Modelling suggests Snowy 2.0 will lift prices, defend coal, kill batteries

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Modelling used by board to approve Snowy 2.0 shows that it will likely lift wholesale prices over medium to longer term, will protect baseload power generation, and the biggest loser will be batteries.

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(AAP Image/Lukas Coch)
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The detailed modelling underpinning the investment in the massive Snowy 2.0 pumped hydro scheme confirms the worst fears of many in the industry: it will likely cause wholesale prices to rise in the medium to long term, it will sustain the business models of coal generators, and it will put a huge dent in the battery storage industry.

The modelling, quietly posted on the Snowy Hydro website after the blazing headlines generated from the $1.4 billion injection by the Scott Morrison Coalition government, confirm that the investment is focused more on protecting the future of the government-owned utility than it is about broader benefits to the market.

Snowy Hydro believes the project is critical to its future, but many critics have questioned whether the massive Snowy 2.0 project is the best, cheapest and smartest storage solution for a grid that will be increasingly decentralised.

The most shocking revelation, however, is that in the “base case” modelling, built around current policy settings, wholesale prices on the National Electricity Market would be higher than they otherwise would be in the medium to long term.

This is in sharp contrast to the messaging put out by the government and the utility a fortnight ago, promising that prices will fall by up to 10 per cent. It was reinforced by Morrison, wearing a cap emblazoned with “let’s get pumped”.

As this graph above reveals, the 10 per cent fall will be brief, coming soon after the planned opening of Snowy 2.0 in mid 2025, and coinciding with increased generation and storage built to cover the closure of the Liddell coal generator, and for the Victoria and Queensland renewable schemes.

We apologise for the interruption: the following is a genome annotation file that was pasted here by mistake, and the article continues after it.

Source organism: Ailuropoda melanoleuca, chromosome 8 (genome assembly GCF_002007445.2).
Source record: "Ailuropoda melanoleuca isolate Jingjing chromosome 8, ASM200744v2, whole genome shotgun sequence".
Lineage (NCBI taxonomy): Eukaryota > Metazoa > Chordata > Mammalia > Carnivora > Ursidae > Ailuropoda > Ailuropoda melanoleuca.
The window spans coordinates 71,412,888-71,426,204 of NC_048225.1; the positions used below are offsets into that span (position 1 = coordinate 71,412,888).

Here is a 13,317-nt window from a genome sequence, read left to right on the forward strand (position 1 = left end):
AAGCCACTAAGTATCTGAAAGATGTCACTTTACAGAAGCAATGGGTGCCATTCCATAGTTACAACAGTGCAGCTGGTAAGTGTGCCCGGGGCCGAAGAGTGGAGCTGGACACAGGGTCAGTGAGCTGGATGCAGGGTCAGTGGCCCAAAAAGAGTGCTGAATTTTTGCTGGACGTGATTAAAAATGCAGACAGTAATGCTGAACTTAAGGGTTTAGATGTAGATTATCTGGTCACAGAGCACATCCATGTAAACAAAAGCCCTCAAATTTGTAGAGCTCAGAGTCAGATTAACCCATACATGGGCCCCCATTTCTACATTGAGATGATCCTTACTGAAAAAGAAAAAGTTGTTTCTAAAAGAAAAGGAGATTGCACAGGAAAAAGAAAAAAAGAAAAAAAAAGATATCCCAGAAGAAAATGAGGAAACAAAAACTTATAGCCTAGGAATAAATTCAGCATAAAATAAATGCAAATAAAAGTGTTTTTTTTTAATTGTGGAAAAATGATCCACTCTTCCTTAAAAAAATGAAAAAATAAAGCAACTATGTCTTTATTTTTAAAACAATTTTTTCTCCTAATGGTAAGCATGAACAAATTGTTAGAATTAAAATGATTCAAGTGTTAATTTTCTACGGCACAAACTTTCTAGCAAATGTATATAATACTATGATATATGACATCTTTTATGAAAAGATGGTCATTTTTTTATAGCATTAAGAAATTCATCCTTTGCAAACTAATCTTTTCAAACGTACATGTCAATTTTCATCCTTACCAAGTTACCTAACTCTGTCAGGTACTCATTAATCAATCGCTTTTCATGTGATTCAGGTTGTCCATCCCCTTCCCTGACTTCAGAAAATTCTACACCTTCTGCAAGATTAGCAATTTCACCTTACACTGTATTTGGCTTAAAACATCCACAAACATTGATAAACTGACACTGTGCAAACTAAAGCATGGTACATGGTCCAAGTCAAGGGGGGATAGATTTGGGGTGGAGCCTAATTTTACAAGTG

From the late 2020s, Snowy 2.0 will make no difference to wholesale prices, the modelling predicts, and from the early 2030s it is likely to push them higher. (See the blue line as opposed to the black line).

That’s because Snowy 2.0 business model demands that it will only sell at peak times, and only at a fraction cheaper than the current gas generators that control the price at such times. The modelling shows it will look to sell around $100/MWh, or more.

The document also confirms that the project is focused on Snowy Hydro’s self-interest. Without Snowy 2.0, the company will likely struggle to compete in an increasingly competitive and decentralised world and it fears its existing assets will be “crowded out”.

“Increasing demand for firming product may be offset by market over-supply of firming technology, causing competitive downward pressure on prices and potential decrease in market power,” it warns.

Instead, Snowy Hydro wants to do the crowding out of other investments, and retain the market power.

Its document makes it clear that it will capture most of the market benefits, and the biggest loser from Snowy 2.0 will be the battery storage market.

“The entry of Snowy 2.0 delays batteries,” it says. This graph below illustrates how. The green shows the reduction in battery storage capacity it expects as a result of Snowy 2.0. The other big loser is combined cycle gas.